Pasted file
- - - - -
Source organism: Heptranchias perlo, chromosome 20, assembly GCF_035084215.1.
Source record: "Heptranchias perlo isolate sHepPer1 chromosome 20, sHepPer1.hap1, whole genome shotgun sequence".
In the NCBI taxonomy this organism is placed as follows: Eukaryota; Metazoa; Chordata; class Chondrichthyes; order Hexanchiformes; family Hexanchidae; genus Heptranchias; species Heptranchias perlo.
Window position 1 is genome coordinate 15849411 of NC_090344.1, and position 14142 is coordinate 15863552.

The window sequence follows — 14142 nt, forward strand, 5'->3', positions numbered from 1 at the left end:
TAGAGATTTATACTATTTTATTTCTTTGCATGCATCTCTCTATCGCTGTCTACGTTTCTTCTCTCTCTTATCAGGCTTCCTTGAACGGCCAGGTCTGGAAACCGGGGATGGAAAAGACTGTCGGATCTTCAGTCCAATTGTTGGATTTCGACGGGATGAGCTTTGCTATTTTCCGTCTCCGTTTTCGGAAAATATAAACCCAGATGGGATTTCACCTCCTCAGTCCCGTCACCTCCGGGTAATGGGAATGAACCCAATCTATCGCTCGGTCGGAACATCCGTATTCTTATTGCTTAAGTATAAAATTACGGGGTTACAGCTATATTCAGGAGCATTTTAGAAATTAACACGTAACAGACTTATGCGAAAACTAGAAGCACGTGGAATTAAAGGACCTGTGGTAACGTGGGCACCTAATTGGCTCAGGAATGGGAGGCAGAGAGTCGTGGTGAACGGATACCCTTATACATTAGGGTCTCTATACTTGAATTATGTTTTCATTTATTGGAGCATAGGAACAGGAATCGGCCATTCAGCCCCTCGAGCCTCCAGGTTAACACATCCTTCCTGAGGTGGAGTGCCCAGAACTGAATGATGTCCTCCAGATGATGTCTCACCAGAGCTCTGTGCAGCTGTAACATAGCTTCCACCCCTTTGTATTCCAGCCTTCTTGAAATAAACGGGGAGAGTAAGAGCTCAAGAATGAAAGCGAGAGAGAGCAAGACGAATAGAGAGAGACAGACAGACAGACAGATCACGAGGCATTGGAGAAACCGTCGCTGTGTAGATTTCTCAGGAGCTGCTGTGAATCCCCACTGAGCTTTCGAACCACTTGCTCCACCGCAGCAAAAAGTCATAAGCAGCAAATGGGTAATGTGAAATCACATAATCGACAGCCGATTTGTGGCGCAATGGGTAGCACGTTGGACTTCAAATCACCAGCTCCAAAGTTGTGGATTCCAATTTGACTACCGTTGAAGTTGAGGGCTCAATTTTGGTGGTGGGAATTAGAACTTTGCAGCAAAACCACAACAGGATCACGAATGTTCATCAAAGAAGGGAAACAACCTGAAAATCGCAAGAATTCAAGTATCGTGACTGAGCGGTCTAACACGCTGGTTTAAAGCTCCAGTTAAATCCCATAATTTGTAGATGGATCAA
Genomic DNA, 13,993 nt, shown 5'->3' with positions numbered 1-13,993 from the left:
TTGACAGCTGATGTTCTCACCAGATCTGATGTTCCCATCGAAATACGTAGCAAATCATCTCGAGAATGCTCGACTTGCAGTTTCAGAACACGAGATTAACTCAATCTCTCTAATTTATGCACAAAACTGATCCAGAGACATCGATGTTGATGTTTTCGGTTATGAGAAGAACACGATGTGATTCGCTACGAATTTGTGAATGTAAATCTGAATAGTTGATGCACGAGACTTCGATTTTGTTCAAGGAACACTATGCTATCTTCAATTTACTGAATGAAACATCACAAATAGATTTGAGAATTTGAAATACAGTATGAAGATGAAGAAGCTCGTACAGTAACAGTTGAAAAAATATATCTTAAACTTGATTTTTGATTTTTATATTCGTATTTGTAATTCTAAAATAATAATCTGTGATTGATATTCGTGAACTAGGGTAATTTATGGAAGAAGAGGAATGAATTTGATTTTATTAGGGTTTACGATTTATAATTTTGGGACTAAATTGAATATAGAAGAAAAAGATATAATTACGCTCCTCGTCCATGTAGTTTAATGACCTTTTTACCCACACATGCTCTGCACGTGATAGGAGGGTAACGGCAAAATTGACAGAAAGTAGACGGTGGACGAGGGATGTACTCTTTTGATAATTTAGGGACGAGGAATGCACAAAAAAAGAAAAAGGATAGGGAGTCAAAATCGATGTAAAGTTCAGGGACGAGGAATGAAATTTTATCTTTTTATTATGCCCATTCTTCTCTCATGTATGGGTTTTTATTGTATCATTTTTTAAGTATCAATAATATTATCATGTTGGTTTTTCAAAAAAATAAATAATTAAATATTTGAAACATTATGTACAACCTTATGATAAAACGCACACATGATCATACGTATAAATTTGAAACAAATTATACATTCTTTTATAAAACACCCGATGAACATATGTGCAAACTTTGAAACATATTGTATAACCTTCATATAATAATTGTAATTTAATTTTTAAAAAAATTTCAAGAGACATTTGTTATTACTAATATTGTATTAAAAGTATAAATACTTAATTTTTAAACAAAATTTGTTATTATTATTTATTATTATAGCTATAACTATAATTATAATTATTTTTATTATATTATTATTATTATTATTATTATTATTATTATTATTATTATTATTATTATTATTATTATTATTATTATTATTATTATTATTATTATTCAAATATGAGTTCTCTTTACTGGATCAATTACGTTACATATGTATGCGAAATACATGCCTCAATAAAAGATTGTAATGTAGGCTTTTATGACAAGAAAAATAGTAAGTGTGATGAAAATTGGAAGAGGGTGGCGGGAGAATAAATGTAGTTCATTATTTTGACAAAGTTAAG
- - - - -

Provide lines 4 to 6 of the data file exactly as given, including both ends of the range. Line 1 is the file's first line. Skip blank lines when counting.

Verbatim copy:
Window position 1 is genome coordinate 15849411 of NC_090344.1, and position 14142 is coordinate 15863552.

The window sequence follows — 14142 nt, forward strand, 5'->3', positions numbered from 1 at the left end:
TAGAGATTTATACTATTTTATTTCTTTGCATGCATCTCTCTATCGCTGTCTACGTTTCTTCTCTCTCTTATCAGGCTTCCTTGAACGGCCAGGTCTGGAAACCGGGGATGGAAAAGACTGTCGGATCTTCAGTCCAATTGTTGGATTTCGACGGGATGAGCTTTGCTATTTTCCGTCTCCGTTTTCGGAAAATATAAACCCAGATGGGATTTCACCTCCTCAGTCCCGTCACCTCCGGGTAATGGGAATGAACCCAATCTATCGCTCGGTCGGAACATCCGTATTCTTATTGCTTAAGTATAAAATTACGGGGTTACAGCTATATTCAGGAGCATTTTAGAAATTAACACGTAACAGACTTATGCGAAAACTAGAAGCACGTGGAATTAAAGGACCTGTGGTAACGTGGGCACCTAATTGGCTCAGGAATGGGAGGCAGAGAGTCGTGGTGAACGGATACCCTTATACATTAGGGTCTCTATACTTGAATTATGTTTTCATTTATTGGAGCATAGGAACAGGAATCGGCCATTCAGCCCCTCGAGCCTCCAGGTTAACACATCCTTCCTGAGGTGGAGTGCCCAGAACTGAATGATGTCCTCCAGATGATGTCTCACCAGAGCTCTGTGCAGCTGTAACATAGCTTCCACCCCTTTGTATTCCAGCCTTCTTGAAATAAACGGGGAGAGTAAGAGCTCAAGAATGAAAGCGAGAGAGAGCAAGACGAATAGAGAGAGACAGACAGACAGACAGATCACGAGGCATTGGAGAAACCGTCGCTGTGTAGATTTCTCAGGAGCTGCTGTGAATCCCCACTGAGCTTTCGAACCACTTGCTCCACCGCAGCAAAAAGTCATAAGCAGCAAATGGGTAATGTGAAATCACATAATCGACAGCCGATTTGTGGCGCAATGGGTAGCACGTTGGACTTCAAATCACCAGCTCCAAAGTTGTGGATTCCAATTTGACTACCGTTGAAGTTGAGGGCTCAATTTTGGTGGTGGGAATTAGAACTTTGCAGCAAAACCACAACAGGATCACGAATGTTCATCAAAGAAGGGAAACAACCTGAAAATCGCAAGAATTCAAGTATCGTGACTGAGCGGTCTAACACGCTGGTTTAAAGCTCCAGTTAAATCCCATAATTTGTAGATGGATCAA